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NTT, MIT Researchers develop technique for efficient AI on IoT edge devices

NTT, MIT Researchers develop technique for efficient AI on IoT edge devices

A group of scientists, including researchers from NTT Research, MIT and the Physics and Informatics (PHI) Lab, recently demonstrated a new technique called Netcast. This technique uses optical technology to run deep neural networks (DNNs) efficiently, and it can enable advanced DNNs on resource-constrained Internet of Things (IoT) edge devices.

Deep neural networks are a type of machine learning and artificial intelligence used to analyze and interpret large amounts of data quickly and accurately. They are used in various applications, including image and speech recognition and natural language processing. DNNs require immense amounts of training data and processing power to operate effectively.

The researchers state that energy consumption is still a persistent issue in matrix algebra used by DNNs, despite recent advancements in analog techniques such as neuromorphic, analog memory and photonic meshes. The researchers suggest that Netcast can solve the problem of weight memory access on edge devices. This would lead to a decrease in both latency and energy consumption related to matrix algebra.

Previous research revealed that relying on cloud servers to handle computational power for DNN inference may cause delays and security concerns, such as communication channel breaches.

Dr. Ryan Hamerly, a contributor to this research and lead author of a 2019 paper on optical neural networks and photoelectric multiplication, offered a solution to this challenge. He proposed a solution that involved encoding the DNN model in an optical signal and transmitting it to an edge processor.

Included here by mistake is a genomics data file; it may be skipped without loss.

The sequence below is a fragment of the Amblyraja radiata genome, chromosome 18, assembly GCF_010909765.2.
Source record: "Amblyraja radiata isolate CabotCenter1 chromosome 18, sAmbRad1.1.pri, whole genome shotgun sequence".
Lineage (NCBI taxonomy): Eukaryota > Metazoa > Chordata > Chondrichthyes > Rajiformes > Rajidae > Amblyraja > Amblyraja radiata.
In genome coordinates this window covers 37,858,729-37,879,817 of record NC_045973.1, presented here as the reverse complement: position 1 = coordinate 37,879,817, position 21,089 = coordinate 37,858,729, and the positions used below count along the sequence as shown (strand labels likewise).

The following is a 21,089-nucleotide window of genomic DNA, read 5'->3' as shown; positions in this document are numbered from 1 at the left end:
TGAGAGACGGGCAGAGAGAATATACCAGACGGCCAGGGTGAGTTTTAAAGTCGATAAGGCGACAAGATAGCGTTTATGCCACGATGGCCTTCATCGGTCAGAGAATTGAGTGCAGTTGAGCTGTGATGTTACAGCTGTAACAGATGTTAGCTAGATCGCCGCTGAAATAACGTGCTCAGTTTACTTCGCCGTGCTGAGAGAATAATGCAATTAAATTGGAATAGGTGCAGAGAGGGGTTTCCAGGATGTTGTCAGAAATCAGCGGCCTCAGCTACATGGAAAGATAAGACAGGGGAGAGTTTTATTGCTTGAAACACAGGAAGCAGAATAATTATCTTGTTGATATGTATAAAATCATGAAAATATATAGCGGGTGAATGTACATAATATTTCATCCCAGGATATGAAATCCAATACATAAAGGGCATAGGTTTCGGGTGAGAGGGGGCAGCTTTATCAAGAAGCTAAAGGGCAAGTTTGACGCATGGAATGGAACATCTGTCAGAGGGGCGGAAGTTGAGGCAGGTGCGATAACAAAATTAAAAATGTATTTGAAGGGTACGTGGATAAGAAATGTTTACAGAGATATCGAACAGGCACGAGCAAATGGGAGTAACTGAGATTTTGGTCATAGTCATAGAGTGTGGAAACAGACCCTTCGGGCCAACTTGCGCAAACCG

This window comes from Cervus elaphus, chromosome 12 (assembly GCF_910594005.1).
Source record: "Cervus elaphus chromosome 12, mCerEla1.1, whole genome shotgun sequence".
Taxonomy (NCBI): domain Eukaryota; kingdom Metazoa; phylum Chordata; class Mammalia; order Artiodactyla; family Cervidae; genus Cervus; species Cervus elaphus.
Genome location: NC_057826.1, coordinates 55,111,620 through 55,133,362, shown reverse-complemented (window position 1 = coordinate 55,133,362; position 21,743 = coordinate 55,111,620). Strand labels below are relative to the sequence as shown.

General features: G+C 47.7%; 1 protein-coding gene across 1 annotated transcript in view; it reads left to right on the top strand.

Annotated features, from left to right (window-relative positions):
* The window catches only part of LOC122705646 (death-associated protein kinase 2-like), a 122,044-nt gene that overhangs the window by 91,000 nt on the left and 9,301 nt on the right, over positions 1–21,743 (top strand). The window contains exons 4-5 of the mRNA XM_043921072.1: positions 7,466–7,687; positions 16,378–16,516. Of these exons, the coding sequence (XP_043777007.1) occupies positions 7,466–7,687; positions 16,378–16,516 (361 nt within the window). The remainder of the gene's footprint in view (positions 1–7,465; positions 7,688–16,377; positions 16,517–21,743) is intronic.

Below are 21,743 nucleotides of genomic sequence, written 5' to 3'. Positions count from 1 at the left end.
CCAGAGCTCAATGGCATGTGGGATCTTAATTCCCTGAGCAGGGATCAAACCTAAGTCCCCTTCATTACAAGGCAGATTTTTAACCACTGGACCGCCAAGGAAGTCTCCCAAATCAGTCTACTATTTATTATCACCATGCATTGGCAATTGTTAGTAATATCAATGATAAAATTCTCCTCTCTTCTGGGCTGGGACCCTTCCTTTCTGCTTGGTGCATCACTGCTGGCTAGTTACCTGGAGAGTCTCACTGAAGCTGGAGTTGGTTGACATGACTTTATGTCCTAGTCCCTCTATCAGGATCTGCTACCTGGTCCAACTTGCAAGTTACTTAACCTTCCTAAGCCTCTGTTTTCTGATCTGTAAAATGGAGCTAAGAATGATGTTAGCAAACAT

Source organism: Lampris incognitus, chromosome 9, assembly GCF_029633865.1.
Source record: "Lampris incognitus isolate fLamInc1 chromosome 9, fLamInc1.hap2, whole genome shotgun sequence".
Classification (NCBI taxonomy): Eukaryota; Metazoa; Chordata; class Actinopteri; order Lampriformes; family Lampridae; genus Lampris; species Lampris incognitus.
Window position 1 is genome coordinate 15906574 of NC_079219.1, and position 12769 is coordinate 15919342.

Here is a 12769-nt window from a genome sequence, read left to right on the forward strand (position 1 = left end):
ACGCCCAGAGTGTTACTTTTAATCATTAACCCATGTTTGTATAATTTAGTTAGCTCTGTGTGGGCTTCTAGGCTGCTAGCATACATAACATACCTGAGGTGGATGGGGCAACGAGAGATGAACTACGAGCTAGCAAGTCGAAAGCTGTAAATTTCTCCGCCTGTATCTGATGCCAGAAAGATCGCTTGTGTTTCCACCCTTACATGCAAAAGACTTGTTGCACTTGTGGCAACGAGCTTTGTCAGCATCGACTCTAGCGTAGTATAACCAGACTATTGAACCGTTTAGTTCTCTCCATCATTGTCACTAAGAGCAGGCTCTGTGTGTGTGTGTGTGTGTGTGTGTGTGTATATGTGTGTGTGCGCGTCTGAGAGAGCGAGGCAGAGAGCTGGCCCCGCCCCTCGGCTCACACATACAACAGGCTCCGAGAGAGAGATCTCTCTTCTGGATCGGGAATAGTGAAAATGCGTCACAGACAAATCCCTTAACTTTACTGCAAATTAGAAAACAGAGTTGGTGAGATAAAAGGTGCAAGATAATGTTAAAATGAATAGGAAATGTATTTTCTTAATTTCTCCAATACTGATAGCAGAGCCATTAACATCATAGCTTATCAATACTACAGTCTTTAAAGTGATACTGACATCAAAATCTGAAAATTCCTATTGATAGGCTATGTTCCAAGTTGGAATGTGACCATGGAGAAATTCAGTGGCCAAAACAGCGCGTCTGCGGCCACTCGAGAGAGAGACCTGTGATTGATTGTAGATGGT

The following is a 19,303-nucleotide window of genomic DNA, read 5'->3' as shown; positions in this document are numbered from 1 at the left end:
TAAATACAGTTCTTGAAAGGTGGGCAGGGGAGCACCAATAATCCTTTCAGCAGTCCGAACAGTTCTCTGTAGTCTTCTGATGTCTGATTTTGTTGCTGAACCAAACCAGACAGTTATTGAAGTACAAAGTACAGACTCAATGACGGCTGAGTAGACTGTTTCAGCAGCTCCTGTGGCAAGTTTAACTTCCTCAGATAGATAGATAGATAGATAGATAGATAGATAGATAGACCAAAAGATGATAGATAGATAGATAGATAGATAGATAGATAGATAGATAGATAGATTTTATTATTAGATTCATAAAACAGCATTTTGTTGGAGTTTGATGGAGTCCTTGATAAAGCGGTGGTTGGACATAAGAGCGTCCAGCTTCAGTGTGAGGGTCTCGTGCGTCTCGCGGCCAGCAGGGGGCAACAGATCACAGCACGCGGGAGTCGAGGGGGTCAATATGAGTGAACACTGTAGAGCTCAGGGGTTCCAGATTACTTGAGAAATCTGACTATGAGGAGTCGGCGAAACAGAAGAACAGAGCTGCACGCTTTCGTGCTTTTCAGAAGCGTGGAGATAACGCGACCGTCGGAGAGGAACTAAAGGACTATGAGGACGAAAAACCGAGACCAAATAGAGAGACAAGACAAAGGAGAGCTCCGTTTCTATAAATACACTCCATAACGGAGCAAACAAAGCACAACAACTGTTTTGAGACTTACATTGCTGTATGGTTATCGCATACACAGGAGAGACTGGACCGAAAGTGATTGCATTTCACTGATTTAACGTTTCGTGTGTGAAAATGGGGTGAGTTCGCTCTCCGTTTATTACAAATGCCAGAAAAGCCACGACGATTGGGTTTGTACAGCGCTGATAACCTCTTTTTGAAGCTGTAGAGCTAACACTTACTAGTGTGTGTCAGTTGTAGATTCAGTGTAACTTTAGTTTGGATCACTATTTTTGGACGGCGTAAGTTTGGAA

The team used Dr. Hamerly’s proposal to develop Netcast. It uses a photonic edge computing architecture with a smart transceiver that can integrate into cloud computing infrastructure. Further, it also has a time-integrating optical receiver for the client’s end.

The MIT researchers showcased Netcast using a smart transceiver and a client receiver connected by 86 km of optical fiber in Boston. They claimed Netcast could achieve image recognition accuracy of up to 98.8 and reduce optical energy consumption to less than one photon per MAC.

“The difference is that a GPU high-bandwidth memory link consumes around 100 watts and only connects to a single GPU, whereas a Netcast link can consume milliwatts, and by using trivial optical fan-out, one server can deploy a DNN model to many edge clients simultaneously,” says Dr. Ryan Hamerly.

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